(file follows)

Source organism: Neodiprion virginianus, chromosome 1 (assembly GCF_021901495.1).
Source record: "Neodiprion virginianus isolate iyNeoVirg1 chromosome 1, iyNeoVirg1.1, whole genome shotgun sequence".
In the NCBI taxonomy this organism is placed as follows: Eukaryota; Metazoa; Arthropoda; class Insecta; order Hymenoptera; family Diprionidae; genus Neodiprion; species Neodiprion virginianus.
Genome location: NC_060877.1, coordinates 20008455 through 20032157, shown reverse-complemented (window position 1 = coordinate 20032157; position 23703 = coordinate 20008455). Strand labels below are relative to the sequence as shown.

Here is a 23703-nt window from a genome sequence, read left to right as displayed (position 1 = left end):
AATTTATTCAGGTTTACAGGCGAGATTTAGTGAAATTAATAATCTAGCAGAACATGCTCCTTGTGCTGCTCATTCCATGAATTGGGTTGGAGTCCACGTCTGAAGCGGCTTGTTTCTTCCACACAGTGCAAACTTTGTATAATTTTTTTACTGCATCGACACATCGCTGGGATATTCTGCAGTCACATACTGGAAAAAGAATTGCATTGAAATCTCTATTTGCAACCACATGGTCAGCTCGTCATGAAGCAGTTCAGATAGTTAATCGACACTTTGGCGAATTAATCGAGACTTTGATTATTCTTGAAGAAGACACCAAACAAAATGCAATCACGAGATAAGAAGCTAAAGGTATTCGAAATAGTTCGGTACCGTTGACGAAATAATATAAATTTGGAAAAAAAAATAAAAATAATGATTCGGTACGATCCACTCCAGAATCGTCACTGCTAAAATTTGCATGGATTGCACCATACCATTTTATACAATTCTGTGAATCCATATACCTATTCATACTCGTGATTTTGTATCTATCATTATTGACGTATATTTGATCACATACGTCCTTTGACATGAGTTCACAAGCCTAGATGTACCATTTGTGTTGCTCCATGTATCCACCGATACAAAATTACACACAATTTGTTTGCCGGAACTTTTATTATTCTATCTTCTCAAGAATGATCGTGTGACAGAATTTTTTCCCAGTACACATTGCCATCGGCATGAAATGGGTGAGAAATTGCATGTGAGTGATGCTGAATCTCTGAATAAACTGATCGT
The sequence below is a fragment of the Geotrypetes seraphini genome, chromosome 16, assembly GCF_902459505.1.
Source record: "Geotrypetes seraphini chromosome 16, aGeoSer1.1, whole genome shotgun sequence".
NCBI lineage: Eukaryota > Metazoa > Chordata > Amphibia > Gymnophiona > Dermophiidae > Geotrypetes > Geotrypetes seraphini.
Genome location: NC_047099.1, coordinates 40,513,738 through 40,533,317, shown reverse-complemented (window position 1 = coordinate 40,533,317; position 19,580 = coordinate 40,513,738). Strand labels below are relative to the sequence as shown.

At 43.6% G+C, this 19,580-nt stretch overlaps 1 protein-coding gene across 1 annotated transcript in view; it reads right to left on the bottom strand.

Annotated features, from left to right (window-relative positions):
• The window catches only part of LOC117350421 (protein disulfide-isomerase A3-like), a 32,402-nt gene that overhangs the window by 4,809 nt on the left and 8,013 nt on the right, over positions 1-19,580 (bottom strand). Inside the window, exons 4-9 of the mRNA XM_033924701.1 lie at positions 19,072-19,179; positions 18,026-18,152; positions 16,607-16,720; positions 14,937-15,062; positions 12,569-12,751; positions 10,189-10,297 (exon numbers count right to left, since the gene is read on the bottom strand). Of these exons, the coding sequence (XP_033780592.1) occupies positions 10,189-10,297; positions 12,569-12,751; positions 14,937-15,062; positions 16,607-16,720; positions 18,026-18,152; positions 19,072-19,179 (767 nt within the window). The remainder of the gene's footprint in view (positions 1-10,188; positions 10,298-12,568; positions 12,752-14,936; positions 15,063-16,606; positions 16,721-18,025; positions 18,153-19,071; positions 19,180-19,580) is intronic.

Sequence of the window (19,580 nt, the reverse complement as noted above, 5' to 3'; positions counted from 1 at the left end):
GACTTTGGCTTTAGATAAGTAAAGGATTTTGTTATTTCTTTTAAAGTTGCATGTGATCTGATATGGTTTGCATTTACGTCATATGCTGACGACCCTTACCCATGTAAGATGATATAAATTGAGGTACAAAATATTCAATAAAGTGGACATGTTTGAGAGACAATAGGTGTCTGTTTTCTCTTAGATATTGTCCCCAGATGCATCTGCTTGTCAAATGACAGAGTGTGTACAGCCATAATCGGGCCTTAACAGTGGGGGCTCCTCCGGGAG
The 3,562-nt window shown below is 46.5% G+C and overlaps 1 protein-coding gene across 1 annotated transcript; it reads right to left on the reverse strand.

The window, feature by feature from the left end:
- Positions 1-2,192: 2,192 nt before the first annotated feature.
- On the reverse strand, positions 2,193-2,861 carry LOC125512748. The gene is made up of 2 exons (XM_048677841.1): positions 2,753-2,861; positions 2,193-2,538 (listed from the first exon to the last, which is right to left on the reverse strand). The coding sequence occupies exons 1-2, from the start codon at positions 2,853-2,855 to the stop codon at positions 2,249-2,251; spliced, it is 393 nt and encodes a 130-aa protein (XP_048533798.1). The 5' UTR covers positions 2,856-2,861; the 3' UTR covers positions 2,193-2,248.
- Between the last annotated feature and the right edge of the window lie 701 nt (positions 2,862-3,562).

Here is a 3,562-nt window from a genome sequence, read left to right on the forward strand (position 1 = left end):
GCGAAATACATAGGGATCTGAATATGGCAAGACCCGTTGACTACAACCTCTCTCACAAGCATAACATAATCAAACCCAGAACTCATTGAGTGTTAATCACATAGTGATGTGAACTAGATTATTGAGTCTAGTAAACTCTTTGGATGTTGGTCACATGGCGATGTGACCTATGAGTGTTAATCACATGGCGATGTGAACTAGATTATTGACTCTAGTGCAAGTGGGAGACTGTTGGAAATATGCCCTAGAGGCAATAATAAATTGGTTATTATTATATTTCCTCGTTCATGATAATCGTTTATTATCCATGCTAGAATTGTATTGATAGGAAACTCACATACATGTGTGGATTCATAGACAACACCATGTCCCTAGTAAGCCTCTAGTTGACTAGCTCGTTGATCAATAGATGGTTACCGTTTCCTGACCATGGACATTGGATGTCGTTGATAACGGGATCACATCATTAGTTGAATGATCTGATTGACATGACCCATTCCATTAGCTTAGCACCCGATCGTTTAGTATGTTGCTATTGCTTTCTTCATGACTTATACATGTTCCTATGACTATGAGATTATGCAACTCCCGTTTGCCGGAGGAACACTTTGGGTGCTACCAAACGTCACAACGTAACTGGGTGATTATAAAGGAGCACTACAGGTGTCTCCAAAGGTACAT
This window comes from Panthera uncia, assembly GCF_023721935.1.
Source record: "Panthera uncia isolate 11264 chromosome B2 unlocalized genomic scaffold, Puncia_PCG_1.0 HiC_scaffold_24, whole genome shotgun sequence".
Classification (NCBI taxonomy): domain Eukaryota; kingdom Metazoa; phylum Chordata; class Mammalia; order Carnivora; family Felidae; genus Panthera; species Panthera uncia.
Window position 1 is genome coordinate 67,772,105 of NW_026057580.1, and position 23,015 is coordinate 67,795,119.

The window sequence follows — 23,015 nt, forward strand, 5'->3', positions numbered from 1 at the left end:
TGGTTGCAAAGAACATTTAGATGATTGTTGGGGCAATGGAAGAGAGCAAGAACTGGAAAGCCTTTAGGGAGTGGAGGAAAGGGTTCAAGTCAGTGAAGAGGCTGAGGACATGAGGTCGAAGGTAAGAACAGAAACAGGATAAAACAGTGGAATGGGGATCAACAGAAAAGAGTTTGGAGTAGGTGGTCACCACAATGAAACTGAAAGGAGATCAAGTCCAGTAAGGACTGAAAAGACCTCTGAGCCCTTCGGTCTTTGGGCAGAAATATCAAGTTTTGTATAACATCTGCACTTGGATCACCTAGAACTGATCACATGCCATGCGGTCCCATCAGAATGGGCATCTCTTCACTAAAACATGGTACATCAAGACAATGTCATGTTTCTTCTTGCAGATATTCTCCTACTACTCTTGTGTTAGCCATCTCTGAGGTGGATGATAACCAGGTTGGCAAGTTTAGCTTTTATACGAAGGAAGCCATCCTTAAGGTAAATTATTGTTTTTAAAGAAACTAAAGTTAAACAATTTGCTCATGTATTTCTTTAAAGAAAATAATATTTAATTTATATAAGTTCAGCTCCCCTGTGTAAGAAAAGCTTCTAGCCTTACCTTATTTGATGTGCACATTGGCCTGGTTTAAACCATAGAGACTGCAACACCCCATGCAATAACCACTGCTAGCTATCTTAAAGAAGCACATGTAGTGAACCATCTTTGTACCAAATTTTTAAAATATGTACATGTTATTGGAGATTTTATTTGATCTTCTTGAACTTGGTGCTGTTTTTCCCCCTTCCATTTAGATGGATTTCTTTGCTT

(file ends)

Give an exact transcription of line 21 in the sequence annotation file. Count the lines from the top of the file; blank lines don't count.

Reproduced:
Here is a 3,562-nt window from a genome sequence, read left to right on the forward strand (position 1 = left end):